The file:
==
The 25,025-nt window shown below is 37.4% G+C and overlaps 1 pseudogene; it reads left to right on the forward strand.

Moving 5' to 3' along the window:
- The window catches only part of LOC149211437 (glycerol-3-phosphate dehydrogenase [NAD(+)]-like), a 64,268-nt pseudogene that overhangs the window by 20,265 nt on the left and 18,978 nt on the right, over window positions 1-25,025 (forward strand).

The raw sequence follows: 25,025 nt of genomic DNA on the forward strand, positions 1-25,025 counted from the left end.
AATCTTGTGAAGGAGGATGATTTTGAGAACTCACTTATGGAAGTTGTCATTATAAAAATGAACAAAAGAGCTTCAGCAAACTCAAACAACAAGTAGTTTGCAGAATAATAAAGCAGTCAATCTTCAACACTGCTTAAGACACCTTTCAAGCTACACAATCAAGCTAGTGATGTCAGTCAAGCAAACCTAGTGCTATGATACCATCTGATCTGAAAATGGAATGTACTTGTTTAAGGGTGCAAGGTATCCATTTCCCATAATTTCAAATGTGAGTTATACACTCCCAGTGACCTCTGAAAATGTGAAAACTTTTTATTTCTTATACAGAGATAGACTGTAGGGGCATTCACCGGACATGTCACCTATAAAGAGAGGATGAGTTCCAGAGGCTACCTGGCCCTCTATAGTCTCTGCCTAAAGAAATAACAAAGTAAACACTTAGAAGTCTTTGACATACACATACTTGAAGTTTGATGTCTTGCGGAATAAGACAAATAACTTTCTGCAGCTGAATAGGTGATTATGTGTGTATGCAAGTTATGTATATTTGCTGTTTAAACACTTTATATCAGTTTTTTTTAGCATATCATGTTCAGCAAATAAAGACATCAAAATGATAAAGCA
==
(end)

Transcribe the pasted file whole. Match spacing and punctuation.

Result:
The 25,025-nt window shown below is 37.4% G+C and overlaps 1 pseudogene; it reads left to right on the forward strand.

Moving 5' to 3' along the window:
- The window catches only part of LOC149211437 (glycerol-3-phosphate dehydrogenase [NAD(+)]-like), a 64,268-nt pseudogene that overhangs the window by 20,265 nt on the left and 18,978 nt on the right, over window positions 1-25,025 (forward strand).

The raw sequence follows: 25,025 nt of genomic DNA on the forward strand, positions 1-25,025 counted from the left end.
AATCTTGTGAAGGAGGATGATTTTGAGAACTCACTTATGGAAGTTGTCATTATAAAAATGAACAAAAGAGCTTCAGCAAACTCAAACAACAAGTAGTTTGCAGAATAATAAAGCAGTCAATCTTCAACACTGCTTAAGACACCTTTCAAGCTACACAATCAAGCTAGTGATGTCAGTCAAGCAAACCTAGTGCTATGATACCATCTGATCTGAAAATGGAATGTACTTGTTTAAGGGTGCAAGGTATCCATTTCCCATAATTTCAAATGTGAGTTATACACTCCCAGTGACCTCTGAAAATGTGAAAACTTTTTATTTCTTATACAGAGATAGACTGTAGGGGCATTCACCGGACATGTCACCTATAAAGAGAGGATGAGTTCCAGAGGCTACCTGGCCCTCTATAGTCTCTGCCTAAAGAAATAACAAAGTAAACACTTAGAAGTCTTTGACATACACATACTTGAAGTTTGATGTCTTGCGGAATAAGACAAATAACTTTCTGCAGCTGAATAGGTGATTATGTGTGTATGCAAGTTATGTATATTTGCTGTTTAAACACTTTATATCAGTTTTTTTTAGCATATCATGTTCAGCAAATAAAGACATCAAAATGATAAAGCA